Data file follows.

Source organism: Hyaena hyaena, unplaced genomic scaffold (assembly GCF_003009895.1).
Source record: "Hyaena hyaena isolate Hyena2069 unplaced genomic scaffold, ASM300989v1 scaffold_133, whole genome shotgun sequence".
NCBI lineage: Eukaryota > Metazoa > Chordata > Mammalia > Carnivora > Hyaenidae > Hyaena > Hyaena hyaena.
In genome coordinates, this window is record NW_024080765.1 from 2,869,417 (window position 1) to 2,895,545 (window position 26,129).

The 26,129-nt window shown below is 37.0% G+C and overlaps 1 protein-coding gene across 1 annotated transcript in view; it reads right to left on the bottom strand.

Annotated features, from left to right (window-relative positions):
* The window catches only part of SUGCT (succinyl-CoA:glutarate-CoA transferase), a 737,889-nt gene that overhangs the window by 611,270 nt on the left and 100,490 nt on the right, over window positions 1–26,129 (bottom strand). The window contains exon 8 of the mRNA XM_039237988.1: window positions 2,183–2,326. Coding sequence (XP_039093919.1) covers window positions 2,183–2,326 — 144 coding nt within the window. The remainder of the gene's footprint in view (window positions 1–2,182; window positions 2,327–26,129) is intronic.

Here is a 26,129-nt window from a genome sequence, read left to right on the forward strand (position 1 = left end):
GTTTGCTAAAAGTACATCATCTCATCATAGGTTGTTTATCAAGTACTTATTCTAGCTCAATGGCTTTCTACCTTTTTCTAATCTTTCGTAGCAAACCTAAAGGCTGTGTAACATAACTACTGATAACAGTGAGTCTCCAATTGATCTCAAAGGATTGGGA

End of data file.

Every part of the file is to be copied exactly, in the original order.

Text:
Source organism: Hyaena hyaena, unplaced genomic scaffold (assembly GCF_003009895.1).
Source record: "Hyaena hyaena isolate Hyena2069 unplaced genomic scaffold, ASM300989v1 scaffold_133, whole genome shotgun sequence".
NCBI lineage: Eukaryota > Metazoa > Chordata > Mammalia > Carnivora > Hyaenidae > Hyaena > Hyaena hyaena.
In genome coordinates, this window is record NW_024080765.1 from 2,869,417 (window position 1) to 2,895,545 (window position 26,129).

The 26,129-nt window shown below is 37.0% G+C and overlaps 1 protein-coding gene across 1 annotated transcript in view; it reads right to left on the bottom strand.

Annotated features, from left to right (window-relative positions):
* The window catches only part of SUGCT (succinyl-CoA:glutarate-CoA transferase), a 737,889-nt gene that overhangs the window by 611,270 nt on the left and 100,490 nt on the right, over window positions 1–26,129 (bottom strand). The window contains exon 8 of the mRNA XM_039237988.1: window positions 2,183–2,326. Coding sequence (XP_039093919.1) covers window positions 2,183–2,326 — 144 coding nt within the window. The remainder of the gene's footprint in view (window positions 1–2,182; window positions 2,327–26,129) is intronic.

Here is a 26,129-nt window from a genome sequence, read left to right on the forward strand (position 1 = left end):
GTTTGCTAAAAGTACATCATCTCATCATAGGTTGTTTATCAAGTACTTATTCTAGCTCAATGGCTTTCTACCTTTTTCTAATCTTTCGTAGCAAACCTAAAGGCTGTGTAACATAACTACTGATAACAGTGAGTCTCCAATTGATCTCAAAGGATTGGGA